The thought of being stigmatised has never occurred to me. I’m far too secure in myself to be worried about that. Who are they that would stigmatise me? I don’t know them so I don’t care. I had and still have no issues about being open.

The absence of the right information fuels stigmatisation. But what would you like to see change where the stigmatisation of individuals or any group of people affected by medical challenges and in what ways do you think programmes that sensitise family members and society as a whole would help in the future?

Fear fuels stigmatisation. So yes, correct information is essential. Anyone that is afflicted has a responsibility to educate themselves on their own challenges. Then they will be able to educate those around them. It has to start from within.

Where MS is concerned, what would you like to see change in Nigeria, so others do not have to deal with this for over 10 years before they find a solution?

My prayer is that no one is diagnosed with MS. All over the world, people are suffering with it. The only solution today is HSCT and it is crazy expensive. I am fortunate. I have a supportive family and amazing friends who have seen my struggle and my refusal to give up. They all helped to raise the funds needed.

Can the emotional and mental pain MS imposes on its sufferers be measured and what’s your advice to the many women and men who live with this day in and day out?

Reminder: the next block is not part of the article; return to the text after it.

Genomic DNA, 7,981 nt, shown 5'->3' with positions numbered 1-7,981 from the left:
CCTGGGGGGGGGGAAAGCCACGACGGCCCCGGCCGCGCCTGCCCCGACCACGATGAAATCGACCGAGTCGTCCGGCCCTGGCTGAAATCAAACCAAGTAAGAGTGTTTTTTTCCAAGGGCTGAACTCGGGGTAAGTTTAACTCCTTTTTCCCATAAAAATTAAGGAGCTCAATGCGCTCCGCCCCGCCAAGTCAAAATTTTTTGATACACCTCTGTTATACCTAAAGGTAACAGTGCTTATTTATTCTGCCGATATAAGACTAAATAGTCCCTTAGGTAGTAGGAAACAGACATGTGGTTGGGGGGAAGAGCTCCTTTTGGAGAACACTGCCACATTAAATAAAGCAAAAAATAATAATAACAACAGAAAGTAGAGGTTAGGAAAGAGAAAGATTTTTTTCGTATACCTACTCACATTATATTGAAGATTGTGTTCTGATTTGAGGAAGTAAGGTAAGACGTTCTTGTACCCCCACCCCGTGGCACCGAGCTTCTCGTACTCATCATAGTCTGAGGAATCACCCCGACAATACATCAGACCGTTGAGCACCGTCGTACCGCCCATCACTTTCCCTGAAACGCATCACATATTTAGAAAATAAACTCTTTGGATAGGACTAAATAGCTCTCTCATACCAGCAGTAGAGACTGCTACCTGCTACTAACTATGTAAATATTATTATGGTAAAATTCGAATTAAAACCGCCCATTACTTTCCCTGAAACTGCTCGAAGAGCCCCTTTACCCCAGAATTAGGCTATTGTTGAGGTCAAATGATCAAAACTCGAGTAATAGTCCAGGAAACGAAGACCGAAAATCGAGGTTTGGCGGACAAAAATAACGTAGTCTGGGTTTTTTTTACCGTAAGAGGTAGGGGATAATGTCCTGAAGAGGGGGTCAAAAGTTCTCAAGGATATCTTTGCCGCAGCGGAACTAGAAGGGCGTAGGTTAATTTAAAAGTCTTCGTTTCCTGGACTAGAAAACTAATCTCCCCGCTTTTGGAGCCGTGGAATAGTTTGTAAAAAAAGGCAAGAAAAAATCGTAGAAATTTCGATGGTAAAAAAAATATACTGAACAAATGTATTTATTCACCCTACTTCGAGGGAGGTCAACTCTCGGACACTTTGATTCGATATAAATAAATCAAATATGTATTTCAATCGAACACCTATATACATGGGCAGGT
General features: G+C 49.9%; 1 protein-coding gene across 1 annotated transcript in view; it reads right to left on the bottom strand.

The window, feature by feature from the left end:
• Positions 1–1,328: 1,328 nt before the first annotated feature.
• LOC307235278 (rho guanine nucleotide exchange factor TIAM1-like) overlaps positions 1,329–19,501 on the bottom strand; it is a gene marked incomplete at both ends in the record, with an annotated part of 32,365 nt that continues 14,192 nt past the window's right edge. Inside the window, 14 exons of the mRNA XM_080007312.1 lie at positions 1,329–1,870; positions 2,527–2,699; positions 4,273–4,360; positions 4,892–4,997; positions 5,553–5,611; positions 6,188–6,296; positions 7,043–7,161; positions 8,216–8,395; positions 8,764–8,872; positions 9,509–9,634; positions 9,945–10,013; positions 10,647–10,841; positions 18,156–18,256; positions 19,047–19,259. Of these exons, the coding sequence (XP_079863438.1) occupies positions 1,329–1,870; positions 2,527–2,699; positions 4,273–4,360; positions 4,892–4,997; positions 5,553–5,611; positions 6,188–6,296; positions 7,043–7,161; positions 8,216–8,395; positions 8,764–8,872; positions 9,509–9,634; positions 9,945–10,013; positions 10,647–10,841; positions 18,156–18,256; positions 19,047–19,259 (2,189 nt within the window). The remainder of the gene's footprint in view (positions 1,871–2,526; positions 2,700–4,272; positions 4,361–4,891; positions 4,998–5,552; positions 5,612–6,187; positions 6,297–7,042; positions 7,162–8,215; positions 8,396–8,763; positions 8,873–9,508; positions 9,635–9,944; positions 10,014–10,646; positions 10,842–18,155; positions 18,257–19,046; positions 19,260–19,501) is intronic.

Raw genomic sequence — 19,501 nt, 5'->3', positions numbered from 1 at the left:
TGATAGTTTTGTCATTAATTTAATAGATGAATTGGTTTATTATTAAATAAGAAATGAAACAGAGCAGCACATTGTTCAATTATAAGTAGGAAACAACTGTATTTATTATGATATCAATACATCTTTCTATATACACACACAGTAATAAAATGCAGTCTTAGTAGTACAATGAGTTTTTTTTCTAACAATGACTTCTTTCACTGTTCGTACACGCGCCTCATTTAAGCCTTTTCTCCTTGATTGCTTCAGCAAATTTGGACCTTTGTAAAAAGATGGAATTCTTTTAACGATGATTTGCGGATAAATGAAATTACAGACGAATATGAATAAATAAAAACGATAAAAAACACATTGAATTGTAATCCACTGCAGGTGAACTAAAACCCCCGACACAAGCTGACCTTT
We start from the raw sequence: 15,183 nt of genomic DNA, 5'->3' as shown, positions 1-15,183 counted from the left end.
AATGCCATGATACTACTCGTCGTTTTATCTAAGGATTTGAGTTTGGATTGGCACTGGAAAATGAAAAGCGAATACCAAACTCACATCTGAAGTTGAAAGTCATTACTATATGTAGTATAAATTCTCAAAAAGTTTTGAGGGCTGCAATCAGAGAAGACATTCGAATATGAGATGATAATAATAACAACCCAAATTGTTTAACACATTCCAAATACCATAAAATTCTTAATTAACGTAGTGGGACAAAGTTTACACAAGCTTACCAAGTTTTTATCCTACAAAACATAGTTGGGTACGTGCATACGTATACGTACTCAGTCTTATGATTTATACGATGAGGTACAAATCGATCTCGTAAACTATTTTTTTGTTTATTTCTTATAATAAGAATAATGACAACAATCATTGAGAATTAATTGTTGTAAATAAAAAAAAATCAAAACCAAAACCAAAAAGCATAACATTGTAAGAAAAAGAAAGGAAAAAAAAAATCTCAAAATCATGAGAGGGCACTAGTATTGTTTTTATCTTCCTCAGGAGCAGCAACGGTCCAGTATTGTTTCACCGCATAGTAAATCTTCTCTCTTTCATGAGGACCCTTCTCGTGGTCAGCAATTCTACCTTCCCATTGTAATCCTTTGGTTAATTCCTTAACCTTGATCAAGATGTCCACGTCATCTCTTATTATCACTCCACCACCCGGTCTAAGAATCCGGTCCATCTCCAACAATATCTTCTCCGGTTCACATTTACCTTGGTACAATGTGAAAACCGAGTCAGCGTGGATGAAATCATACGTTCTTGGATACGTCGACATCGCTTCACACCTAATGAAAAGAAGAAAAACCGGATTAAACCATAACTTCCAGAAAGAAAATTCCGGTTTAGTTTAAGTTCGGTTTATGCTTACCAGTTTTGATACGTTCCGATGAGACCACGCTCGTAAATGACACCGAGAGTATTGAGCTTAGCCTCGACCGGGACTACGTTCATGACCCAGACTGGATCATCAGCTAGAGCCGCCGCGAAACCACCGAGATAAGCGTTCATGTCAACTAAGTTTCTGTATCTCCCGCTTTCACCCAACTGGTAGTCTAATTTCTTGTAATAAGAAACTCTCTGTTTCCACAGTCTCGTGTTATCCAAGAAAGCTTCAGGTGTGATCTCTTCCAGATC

The highest rate of suicide in the world is among MS patients. That is how bad it is. My advice would be to find success stories. They should seek out people who have been able to live despite the challenges. There are so many great testimonies online. They should claim their victories. They should pray and believe that their prayers have been heard. The bible is clear, “For I know the thoughts that I think toward you, says the Lord, thoughts of peace and not of evil, to give you a future and a hope.”

What’s next on your agenda in terms of raising awareness about MS?

I would like to set up a rehabilitation centre for people with neurological disorders where they can access information on all their medical options; where we can help with fundraising; where they can have physical therapy and counseling, amongst other things.

For More Information on Multiple Sclerosis:

Understanding Multiple Sclerosis
Multiple Sclerosis Foundation (US)
Multiple Sclerosis South Africa
Multiple Sclerosis-UK

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About Belinda Otas

Belinda Otas is a versatile journalist, writer, cultural critic, and an independent blogger. Currently working as a freelance journalist with various publications aimed at the international community – she has contributed to: Al Jazeera, CNN, BBC News Online, The Africa Report, Selamta, New African, Wings and Omenka magazines among others. She blogs on www.belindaotas.com.